Art school opens opportunity to fresh talent.
Rita A. Widiadana, The Jakarta Post, Gianyar
Johan Wahyudi was previously an economics student at a prestigious university in Yogyakarta. His parents wanted him to take the helm of their lucrative business someday.
One day, he spent his school holidays on Bali roaming every corner of the art village of Ubud. Johan was delighted to see young artisans produce quality carving, painting, sculpture and a vast array of handicraft items. The village atmosphere touched the very heart of this young student.
There was no denying the dilemma between wanting to be a smart businessman with bright future or opting for a less "money-oriented" profession as an artist. Back home in Yogyakarta, Johan could no longer resist the urge to nurture his hidden flair for art.
"At first, my parents rejected my idea of leaving university ’for the sake of art.’ But, finally they recognized that it was not a proper place for me," Johan said. His parents even helped him find suitable art institutes both in Yogyakarta and Bali.
Early this year, Johan entered the Sasana Hasta Karya art school in the middle of green rice fields in Gianyar regency, some 45 kilometers northeast of Bali’s provincial capital, Denpasar. "I feel happy to be here with other students from across the country."
Johan, together with eight students from Bali, Kalimantan, Sumatra, Java and West Timor, is now enrolled at the school.
"We focus more on providing students with practical experience," explained French-born J-Philippe , head of the school, while working in his furniture workshop.
Developed by Catholic Priest Maurice Le Couture in l982, Sasana Hasta Karya was previously aimed at providing classrooms for talented and needy young people wanting to learn more about carving.
The school was funded by and was under the auspices of the Denpasar diocese. "But, we accept students from all religions, cultures and social backgrounds."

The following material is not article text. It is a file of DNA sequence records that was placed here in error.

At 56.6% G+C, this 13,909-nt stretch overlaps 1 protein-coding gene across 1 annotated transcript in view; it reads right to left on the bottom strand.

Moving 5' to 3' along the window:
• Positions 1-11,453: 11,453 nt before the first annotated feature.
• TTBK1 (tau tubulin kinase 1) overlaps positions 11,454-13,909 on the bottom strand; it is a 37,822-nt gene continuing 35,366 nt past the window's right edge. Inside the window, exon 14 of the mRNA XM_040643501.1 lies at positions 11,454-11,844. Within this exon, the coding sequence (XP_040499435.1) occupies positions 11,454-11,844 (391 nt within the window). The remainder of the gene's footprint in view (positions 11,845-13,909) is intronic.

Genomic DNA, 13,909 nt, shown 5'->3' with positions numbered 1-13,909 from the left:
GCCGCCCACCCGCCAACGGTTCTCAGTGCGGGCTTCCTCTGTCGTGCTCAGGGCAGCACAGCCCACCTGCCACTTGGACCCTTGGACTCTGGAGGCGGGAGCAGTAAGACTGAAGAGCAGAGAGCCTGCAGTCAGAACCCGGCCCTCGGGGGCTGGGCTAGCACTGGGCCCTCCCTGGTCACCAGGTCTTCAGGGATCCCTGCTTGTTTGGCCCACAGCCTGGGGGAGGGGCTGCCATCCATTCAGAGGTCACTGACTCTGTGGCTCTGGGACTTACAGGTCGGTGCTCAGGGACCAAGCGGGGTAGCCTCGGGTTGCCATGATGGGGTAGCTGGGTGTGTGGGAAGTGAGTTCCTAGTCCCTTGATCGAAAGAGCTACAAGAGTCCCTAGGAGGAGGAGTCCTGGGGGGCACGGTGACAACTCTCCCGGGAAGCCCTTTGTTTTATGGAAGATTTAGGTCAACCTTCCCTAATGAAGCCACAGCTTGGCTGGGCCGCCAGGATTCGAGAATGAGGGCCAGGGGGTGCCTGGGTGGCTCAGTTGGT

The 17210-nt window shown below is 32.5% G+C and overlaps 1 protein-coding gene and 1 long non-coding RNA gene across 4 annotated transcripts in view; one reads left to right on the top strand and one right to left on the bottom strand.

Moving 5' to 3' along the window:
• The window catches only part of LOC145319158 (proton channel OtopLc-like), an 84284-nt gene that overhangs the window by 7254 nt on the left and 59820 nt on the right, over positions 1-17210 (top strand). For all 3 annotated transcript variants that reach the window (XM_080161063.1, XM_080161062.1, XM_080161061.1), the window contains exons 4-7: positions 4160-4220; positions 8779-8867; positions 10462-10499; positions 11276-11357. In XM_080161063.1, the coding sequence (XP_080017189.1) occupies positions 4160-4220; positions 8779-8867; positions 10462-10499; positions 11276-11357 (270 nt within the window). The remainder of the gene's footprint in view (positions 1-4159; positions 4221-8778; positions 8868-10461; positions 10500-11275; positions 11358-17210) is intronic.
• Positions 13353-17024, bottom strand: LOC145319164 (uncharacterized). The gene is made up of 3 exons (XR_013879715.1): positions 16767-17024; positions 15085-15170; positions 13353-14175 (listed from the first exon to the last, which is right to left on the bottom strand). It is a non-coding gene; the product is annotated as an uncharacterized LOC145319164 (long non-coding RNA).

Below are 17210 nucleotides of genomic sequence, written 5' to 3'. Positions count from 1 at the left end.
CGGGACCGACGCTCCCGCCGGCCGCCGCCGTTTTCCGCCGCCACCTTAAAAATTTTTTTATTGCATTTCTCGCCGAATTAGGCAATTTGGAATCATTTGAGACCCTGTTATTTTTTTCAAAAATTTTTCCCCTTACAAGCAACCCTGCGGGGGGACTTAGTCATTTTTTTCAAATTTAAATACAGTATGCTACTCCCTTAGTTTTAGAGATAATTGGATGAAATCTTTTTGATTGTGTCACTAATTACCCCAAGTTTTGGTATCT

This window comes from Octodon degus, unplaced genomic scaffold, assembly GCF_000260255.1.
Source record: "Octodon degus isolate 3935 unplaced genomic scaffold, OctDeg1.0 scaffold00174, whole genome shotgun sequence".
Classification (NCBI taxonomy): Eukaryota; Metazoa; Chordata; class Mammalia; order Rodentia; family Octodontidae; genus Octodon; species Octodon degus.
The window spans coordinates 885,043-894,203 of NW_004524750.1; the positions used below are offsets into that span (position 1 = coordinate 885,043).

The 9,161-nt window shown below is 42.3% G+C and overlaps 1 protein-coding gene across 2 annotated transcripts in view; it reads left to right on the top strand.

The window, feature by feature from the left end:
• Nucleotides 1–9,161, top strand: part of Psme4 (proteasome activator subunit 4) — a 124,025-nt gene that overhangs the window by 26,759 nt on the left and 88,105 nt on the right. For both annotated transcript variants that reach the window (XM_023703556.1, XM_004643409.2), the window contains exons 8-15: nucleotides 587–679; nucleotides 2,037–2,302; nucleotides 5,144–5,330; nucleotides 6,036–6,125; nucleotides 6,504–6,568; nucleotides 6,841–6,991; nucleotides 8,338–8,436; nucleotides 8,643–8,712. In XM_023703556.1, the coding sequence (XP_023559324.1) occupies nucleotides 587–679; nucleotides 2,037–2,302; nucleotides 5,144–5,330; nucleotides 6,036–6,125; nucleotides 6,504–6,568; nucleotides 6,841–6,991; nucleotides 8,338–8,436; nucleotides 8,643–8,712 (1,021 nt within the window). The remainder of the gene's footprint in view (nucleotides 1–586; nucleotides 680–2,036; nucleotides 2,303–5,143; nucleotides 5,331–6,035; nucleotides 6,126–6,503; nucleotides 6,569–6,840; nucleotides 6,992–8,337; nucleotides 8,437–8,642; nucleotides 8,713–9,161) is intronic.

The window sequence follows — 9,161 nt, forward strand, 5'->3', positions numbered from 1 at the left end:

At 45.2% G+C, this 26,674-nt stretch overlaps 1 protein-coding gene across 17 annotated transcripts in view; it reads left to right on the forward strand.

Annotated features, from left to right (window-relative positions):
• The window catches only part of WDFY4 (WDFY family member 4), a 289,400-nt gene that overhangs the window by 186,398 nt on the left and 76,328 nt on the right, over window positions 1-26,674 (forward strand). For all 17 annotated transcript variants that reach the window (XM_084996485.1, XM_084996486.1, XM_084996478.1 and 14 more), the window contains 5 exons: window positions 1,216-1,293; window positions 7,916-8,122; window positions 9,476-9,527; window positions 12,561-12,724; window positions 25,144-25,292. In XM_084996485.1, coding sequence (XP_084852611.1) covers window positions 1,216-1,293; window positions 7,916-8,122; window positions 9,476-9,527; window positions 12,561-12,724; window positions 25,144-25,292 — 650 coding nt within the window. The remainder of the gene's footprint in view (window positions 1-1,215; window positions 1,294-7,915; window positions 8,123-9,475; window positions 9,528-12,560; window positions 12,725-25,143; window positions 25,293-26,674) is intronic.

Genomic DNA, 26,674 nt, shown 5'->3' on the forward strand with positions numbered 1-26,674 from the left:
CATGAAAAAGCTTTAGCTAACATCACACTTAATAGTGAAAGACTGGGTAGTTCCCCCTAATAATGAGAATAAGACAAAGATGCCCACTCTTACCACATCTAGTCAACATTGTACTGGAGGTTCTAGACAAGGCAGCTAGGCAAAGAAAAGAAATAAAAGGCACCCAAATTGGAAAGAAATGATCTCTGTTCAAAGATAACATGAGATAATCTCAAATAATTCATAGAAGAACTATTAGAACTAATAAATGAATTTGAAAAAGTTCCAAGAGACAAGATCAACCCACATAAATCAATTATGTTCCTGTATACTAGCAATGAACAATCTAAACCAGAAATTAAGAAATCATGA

Jean-Philippe, a graduate of the prestigious art school Ecole Boulle in Paris, joined the school as a volunteer 15 years ago. "I fell in love with the school and asked my organization (Paris-based National Service Volunteers) to extend my posting."
He is now chairman of the school. Together with four Indonesian teachers and another volunteer, Nicolas Blocquaux, sent by a French Catholic association, J-Philippe showed rare commitment to the education of local art students.
"We charge students very low tuition fees. Some are sent by churches or other social organizations," he said.
In the first year, each student has to pay Rp 50,000 (about US$5.50) in registration fees, plus Rp 75,000 for board and Rp 150,000 per month for school tuition.
In the second year, students have to choose a major program and pay Rp 250,000 for registration; Rp 75,000 for board and Rp 300,000 per month in school fees.
Rosyianus was sent by East Kalimantan Diocese.
"I want to learn more about carving and will start an art workshop when I finish my studies here," Rosyianus said.
The school offers four types of program -painting, carving, furniture and machinery. Each takes four years to complete.
The first year of the program is general tuition comprising art theory and practice, as well as a general school curriculum such as Indonesian and English language lessons, civic studies and religion.
"There is a split of 30 percent on theory and 70 percent practical training," J-Philippe commented.
The school is open to junior high school graduates.
"We accepted an elementary school dropout who was very skillful and talented. We must be flexible enough to pick the right students for the school and we definitely need sponsors to finance bright students like them."
Donations often come from churches in Europe or elsewhere. "They mostly provide funds to buy expensive machinery, electric generators and other necessary equipment needed by students."
With such low tuition fees, the school has to work hard to raise more money to finance its operating costs. The school has opened a display room exhibiting and selling the work of both students and teachers.
A dining set, stylish wooden chairs, masks, sculptures, wooden boxes and a lot of paintings can be seen.
"We receive many guests and donations from abroad but only a few Indonesians know of our school," he said. Sales of the products are badly needed to pay teachers’ salaries and to run the school properly.
This month, the school is registering new students. "We are here not only to impart art knowledge but more importantly to shape their personal attitudes, mental and physical endurance, patience and persistence."
To do so, all students are required to stay at the school’s modest lodgings, living with friends from diverse backgrounds. In their spare time, they can grow vegetables, rice and raise cattle.
"The school aims to nurture tough, well-rounded artists rather than produce ’instant’ ones," said Jean-Philippe.